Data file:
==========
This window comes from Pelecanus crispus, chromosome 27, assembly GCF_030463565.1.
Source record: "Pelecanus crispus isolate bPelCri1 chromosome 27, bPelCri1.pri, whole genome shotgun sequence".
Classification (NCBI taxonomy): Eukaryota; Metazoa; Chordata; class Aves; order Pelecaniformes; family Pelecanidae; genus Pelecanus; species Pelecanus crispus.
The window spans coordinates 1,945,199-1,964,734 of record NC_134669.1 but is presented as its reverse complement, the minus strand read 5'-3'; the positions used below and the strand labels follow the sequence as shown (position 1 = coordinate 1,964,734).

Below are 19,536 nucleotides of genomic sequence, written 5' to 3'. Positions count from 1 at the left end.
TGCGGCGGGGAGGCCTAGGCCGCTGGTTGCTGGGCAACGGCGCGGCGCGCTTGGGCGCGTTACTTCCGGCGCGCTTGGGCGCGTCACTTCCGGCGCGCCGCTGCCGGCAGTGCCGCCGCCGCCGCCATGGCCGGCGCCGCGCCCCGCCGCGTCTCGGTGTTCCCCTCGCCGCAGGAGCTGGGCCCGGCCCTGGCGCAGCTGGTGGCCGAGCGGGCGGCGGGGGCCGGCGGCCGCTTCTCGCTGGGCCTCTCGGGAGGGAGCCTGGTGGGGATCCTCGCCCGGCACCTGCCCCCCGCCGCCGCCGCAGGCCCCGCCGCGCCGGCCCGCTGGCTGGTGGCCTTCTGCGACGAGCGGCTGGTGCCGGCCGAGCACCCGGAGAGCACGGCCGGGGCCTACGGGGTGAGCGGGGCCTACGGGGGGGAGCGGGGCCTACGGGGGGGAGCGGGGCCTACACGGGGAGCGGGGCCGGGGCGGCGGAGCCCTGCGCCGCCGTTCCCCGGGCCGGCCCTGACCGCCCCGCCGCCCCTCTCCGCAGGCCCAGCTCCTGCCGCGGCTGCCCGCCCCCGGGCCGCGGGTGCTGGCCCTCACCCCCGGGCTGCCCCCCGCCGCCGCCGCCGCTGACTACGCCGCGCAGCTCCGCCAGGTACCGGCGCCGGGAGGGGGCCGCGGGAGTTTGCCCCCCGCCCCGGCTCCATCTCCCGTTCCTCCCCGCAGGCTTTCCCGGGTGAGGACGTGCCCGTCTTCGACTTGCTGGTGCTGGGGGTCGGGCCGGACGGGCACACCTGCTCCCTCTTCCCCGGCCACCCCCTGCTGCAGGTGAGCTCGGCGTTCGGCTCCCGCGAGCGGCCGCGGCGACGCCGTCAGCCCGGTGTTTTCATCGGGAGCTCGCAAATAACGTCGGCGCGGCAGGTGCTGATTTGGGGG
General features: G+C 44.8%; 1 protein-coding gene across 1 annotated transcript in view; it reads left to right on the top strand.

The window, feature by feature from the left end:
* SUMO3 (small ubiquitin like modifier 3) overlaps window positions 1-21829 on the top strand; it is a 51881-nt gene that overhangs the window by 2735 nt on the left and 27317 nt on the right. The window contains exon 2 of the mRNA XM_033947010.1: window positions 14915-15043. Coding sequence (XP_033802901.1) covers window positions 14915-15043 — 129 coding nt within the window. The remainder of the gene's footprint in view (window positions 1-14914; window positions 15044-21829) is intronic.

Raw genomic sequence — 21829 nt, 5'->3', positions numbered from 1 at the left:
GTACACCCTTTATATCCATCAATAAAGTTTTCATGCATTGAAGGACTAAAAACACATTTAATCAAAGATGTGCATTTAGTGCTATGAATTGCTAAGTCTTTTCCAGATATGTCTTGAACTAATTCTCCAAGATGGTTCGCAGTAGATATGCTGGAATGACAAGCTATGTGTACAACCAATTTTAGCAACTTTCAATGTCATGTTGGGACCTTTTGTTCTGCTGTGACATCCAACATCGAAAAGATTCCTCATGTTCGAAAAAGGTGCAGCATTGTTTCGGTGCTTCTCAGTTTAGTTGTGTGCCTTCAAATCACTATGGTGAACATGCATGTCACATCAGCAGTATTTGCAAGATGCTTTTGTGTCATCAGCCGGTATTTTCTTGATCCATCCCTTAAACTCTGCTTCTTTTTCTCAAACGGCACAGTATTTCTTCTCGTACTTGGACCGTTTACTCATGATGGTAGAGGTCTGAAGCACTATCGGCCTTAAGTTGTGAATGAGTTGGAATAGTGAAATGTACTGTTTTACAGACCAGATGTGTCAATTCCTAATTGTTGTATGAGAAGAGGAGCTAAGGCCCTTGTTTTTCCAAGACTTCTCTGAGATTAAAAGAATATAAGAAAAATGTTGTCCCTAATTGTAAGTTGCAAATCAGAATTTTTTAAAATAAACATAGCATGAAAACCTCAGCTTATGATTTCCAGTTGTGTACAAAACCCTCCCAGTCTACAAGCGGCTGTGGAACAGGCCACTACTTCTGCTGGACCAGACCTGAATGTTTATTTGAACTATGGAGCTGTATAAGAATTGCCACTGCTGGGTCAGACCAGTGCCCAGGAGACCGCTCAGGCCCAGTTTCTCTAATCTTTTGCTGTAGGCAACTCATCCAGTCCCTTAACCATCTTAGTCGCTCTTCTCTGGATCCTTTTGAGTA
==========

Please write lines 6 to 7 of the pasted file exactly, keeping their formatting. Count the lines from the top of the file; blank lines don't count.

TGCGGCGGGGAGGCCTAGGCCGCTGGTTGCTGGGCAACGGCGCGGCGCGCTTGGGCGCGTTACTTCCGGCGCGCTTGGGCGCGTCACTTCCGGCGCGCCGCTGCCGGCAGTGCCGCCGCCGCCGCCATGGCCGGCGCCGCGCCCCGCCGCGTCTCGGTGTTCCCCTCGCCGCAGGAGCTGGGCCCGGCCCTGGCGCAGCTGGTGGCCGAGCGGGCGGCGGGGGCCGGCGGCCGCTTCTCGCTGGGCCTCTCGGGAGGGAGCCTGGTGGGGATCCTCGCCCGGCACCTGCCCCCCGCCGCCGCCGCAGGCCCCGCCGCGCCGGCCCGCTGGCTGGTGGCCTTCTGCGACGAGCGGCTGGTGCCGGCCGAGCACCCGGAGAGCACGGCCGGGGCCTACGGGGTGAGCGGGGCCTACGGGGGGGAGCGGGGCCTACGGGGGGGAGCGGGGCCTACACGGGGAGCGGGGCCGGGGCGGCGGAGCCCTGCGCCGCCGTTCCCCGGGCCGGCCCTGACCGCCCCGCCGCCCCTCTCCGCAGGCCCAGCTCCTGCCGCGGCTGCCCGCCCCCGGGCCGCGGGTGCTGGCCCTCACCCCCGGGCTGCCCCCCGCCGCCGCCGCCGCTGACTACGCCGCGCAGCTCCGCCAGGTACCGGCGCCGGGAGGGGGCCGCGGGAGTTTGCCCCCCGCCCCGGCTCCATCTCCCGTTCCTCCCCGCAGGCTTTCCCGGGTGAGGACGTGCCCGTCTTCGACTTGCTGGTGCTGGGGGTCGGGCCGGACGGGCACACCTGCTCCCTCTTCCCCGGCCACCCCCTGCTGCAGGTGAGCTCGGCGTTCGGCTCCCGCGAGCGGCCGCGGCGACGCCGTCAGCCCGGTGTTTTCATCGGGAGCTCGCAAATAACGTCGGCGCGGCAGGTGCTGATTTGGGGG
General features: G+C 44.8%; 1 protein-coding gene across 1 annotated transcript in view; it reads left to right on the top strand.